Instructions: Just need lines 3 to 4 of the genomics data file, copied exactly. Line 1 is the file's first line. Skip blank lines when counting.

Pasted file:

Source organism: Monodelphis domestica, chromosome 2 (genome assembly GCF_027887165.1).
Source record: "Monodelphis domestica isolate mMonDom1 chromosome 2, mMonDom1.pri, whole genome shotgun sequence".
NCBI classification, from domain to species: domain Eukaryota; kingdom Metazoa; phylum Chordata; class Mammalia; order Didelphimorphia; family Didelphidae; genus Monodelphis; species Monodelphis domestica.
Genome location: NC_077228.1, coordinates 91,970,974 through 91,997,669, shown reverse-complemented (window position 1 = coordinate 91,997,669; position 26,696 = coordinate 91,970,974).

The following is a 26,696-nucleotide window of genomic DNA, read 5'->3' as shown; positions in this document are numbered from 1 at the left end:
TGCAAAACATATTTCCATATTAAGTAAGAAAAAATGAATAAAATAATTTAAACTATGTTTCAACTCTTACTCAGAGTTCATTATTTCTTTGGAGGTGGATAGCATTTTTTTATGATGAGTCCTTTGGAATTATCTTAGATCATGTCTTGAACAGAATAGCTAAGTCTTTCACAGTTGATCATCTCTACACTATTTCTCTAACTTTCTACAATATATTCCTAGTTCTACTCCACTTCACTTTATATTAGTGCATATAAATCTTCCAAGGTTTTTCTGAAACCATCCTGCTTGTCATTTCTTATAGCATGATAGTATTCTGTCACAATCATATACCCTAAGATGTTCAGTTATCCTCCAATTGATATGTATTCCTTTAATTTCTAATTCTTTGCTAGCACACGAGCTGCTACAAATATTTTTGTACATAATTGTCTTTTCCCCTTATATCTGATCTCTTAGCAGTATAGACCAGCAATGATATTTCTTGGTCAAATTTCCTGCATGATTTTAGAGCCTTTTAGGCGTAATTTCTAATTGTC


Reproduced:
NCBI classification, from domain to species: domain Eukaryota; kingdom Metazoa; phylum Chordata; class Mammalia; order Didelphimorphia; family Didelphidae; genus Monodelphis; species Monodelphis domestica.
Genome location: NC_077228.1, coordinates 91,970,974 through 91,997,669, shown reverse-complemented (window position 1 = coordinate 91,997,669; position 26,696 = coordinate 91,970,974).